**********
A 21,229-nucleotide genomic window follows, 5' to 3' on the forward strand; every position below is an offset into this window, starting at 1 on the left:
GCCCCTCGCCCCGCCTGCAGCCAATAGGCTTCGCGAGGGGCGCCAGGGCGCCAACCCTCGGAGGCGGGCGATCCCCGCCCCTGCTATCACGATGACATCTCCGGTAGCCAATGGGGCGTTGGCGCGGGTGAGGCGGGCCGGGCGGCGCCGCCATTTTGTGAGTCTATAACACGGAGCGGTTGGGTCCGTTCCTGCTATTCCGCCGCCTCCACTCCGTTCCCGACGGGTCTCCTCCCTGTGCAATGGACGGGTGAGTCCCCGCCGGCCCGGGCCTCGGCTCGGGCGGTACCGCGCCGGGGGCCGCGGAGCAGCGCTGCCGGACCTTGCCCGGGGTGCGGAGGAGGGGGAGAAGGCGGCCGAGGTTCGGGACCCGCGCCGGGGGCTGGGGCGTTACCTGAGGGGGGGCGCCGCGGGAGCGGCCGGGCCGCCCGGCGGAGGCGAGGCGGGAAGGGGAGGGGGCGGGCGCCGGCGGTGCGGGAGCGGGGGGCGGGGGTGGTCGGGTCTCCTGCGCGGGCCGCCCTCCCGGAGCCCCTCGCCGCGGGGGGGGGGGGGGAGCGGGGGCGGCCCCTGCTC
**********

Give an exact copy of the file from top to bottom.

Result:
A 21,229-nucleotide genomic window follows, 5' to 3' on the forward strand; every position below is an offset into this window, starting at 1 on the left:
GCCCCTCGCCCCGCCTGCAGCCAATAGGCTTCGCGAGGGGCGCCAGGGCGCCAACCCTCGGAGGCGGGCGATCCCCGCCCCTGCTATCACGATGACATCTCCGGTAGCCAATGGGGCGTTGGCGCGGGTGAGGCGGGCCGGGCGGCGCCGCCATTTTGTGAGTCTATAACACGGAGCGGTTGGGTCCGTTCCTGCTATTCCGCCGCCTCCACTCCGTTCCCGACGGGTCTCCTCCCTGTGCAATGGACGGGTGAGTCCCCGCCGGCCCGGGCCTCGGCTCGGGCGGTACCGCGCCGGGGGCCGCGGAGCAGCGCTGCCGGACCTTGCCCGGGGTGCGGAGGAGGGGGAGAAGGCGGCCGAGGTTCGGGACCCGCGCCGGGGGCTGGGGCGTTACCTGAGGGGGGGCGCCGCGGGAGCGGCCGGGCCGCCCGGCGGAGGCGAGGCGGGAAGGGGAGGGGGCGGGCGCCGGCGGTGCGGGAGCGGGGGGCGGGGGTGGTCGGGTCTCCTGCGCGGGCCGCCCTCCCGGAGCCCCTCGCCGCGGGGGGGGGGGGGGAGCGGGGGCGGCCCCTGCTC